This piece is a praise on things and events that are beyond my comprehension and control. Effect of subtle sonic changes on my mind, body, and soul is an example of such things.
Hardware Setup and Instruments
- One vibraphone with a working motor
- Soft mallets and a bow
- A computer with SuperCollider : Setup the computer near the vibraphone so that you may see the screen. A Macintosh is preferred but not necessary. The SuperCollider application can be downloaded for free at www.audiosynth.com
- Hallelujah.scd file: The file can be downloaded from here
- One audio interface and one microphone : Connect a condenser microphone into the input 1 of the interface. Connect the interface to the computer. Alternatively, you can use a USB microphone and no interface.
- A sound reinforcement system: connect the stereo output of the interface to the speaker(s). The speakers should be located in close distance to the vibraphone. Putting the speaker right behind the performer should work in small-medium sized venue.
- Volume : The overall volume of the piece should not be loud. The computer part should be just loud enough to hear the pulsing between the vibraphone and the sine tone parts.
- Pedal : Pedal is always on. Muffle notes with the mallet on mm 51 (notated with ‘x’ ).
- Motor : Set to slow. Motor is on from mm 53 to 79.
- Bowing : There are three notes in the vibraphone part that needs to be bowed (mm 65, 74, and 76).
- Pedal : Setup the vibraphone so that the pedal is always on.
- Count-In : Measure 1 starts after four beats of count in. Refer to the Visual Click Track window on the computer screen. The performer may interpret the timing of the notes.
- Notation of Computer Part : The computer part has three odd-shaped note heads. The rectangle represents a sine tone that changes its frequency when a vibraphone notes are played. The triangle represents a wobbly tone with rhythmic variation. And the diamond represents a note with rich overtones. All computer parts are long and gradual. You may start to notice the computer part about a measure or two after they are triggered at the notated measures. For example. the rectangular note in measure 5 will start to have a audible volume at around measure 6.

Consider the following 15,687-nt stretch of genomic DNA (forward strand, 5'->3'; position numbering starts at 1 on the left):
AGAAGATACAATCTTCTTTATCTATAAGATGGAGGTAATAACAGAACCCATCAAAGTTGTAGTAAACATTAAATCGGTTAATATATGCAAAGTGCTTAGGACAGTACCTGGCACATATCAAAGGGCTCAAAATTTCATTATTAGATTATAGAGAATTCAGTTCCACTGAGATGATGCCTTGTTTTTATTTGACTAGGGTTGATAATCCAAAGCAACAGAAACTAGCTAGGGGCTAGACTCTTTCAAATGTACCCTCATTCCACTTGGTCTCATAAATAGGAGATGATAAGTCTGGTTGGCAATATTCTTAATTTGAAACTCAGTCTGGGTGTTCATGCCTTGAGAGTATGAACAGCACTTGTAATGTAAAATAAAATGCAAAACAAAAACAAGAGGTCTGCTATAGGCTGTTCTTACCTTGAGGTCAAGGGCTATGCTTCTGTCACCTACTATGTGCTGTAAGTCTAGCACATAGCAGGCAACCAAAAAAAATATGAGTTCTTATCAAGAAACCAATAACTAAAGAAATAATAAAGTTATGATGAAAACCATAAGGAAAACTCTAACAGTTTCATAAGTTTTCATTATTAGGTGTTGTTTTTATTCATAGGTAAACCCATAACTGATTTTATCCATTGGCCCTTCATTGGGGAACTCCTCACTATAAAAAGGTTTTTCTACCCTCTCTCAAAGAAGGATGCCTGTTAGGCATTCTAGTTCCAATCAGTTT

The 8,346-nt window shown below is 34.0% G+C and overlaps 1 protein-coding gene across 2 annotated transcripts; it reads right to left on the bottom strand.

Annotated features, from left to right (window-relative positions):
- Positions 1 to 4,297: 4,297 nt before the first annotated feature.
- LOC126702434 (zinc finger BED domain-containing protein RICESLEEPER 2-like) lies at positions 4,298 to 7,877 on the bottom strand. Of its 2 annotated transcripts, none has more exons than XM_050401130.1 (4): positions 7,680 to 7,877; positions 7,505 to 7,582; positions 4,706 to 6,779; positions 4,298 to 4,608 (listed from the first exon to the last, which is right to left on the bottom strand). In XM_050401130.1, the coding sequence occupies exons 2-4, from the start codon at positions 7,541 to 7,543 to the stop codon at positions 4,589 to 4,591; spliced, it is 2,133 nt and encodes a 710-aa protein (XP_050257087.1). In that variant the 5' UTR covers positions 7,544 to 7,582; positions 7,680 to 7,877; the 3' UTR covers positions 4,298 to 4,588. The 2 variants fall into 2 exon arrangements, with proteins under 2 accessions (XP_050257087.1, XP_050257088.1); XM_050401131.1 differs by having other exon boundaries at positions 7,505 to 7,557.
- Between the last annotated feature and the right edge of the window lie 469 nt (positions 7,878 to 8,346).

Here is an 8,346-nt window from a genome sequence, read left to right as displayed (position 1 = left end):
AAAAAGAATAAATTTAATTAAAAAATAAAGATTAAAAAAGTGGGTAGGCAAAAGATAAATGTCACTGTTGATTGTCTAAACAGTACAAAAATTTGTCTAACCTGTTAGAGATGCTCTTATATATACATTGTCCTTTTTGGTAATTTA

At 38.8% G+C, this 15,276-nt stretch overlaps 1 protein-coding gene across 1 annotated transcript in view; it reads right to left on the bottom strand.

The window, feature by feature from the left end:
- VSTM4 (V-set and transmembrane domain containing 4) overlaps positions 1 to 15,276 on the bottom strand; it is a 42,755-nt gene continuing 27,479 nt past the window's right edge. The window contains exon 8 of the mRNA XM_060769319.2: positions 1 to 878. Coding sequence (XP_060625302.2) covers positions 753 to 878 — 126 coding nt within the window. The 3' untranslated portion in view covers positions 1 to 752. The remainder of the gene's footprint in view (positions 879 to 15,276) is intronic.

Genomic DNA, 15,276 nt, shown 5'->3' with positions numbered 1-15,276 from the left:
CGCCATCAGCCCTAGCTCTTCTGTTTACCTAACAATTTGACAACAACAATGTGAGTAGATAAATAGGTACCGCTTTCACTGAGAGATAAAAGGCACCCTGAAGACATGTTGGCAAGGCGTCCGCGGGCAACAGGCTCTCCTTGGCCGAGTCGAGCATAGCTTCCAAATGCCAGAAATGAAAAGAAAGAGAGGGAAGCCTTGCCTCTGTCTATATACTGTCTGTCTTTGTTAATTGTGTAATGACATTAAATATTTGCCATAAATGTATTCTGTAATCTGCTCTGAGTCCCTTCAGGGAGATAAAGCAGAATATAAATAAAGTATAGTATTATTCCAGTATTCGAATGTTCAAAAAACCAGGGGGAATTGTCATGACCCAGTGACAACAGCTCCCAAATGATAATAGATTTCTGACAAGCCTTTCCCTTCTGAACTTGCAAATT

How to Run the Computer Part
- Make sure that your audio interface is set as the default input and output device for the computer.
- Open Haellelujah.scd file in SuperCollider
- Go to Menu and select Language->Evaluate File.
- Measure 1 starts after four beats count in.
- Press command+period (.) or select Language->Stop to stop the computer part
- Repeat steps 2-5 for rehearsal and practice.
I taught Digital Signal Processing Theory class in the last Spring. I have never studied this hard to teach a course. As a result, I learned (or relearned) about DSP quite a bit. More specifically, I learned to appreciate elegance of “classic” techniques, such as AM, FM, sample-and-hold, and delays. I think I can explain them in digital terms. Most importantly, I learned that digital signal processing is all about (good) math.
The best way to wrap up the semester and summarize what I have learned is to make a piece using the new techniques I have learned.
1. To start the piece, I begin with a sinusoid generated with very slow Low Frequency Oscillator (LFO) on its pitch. The LFO’s shape is made with a wave shaping function using polynomials. The result is an unusual curve pitch pattern.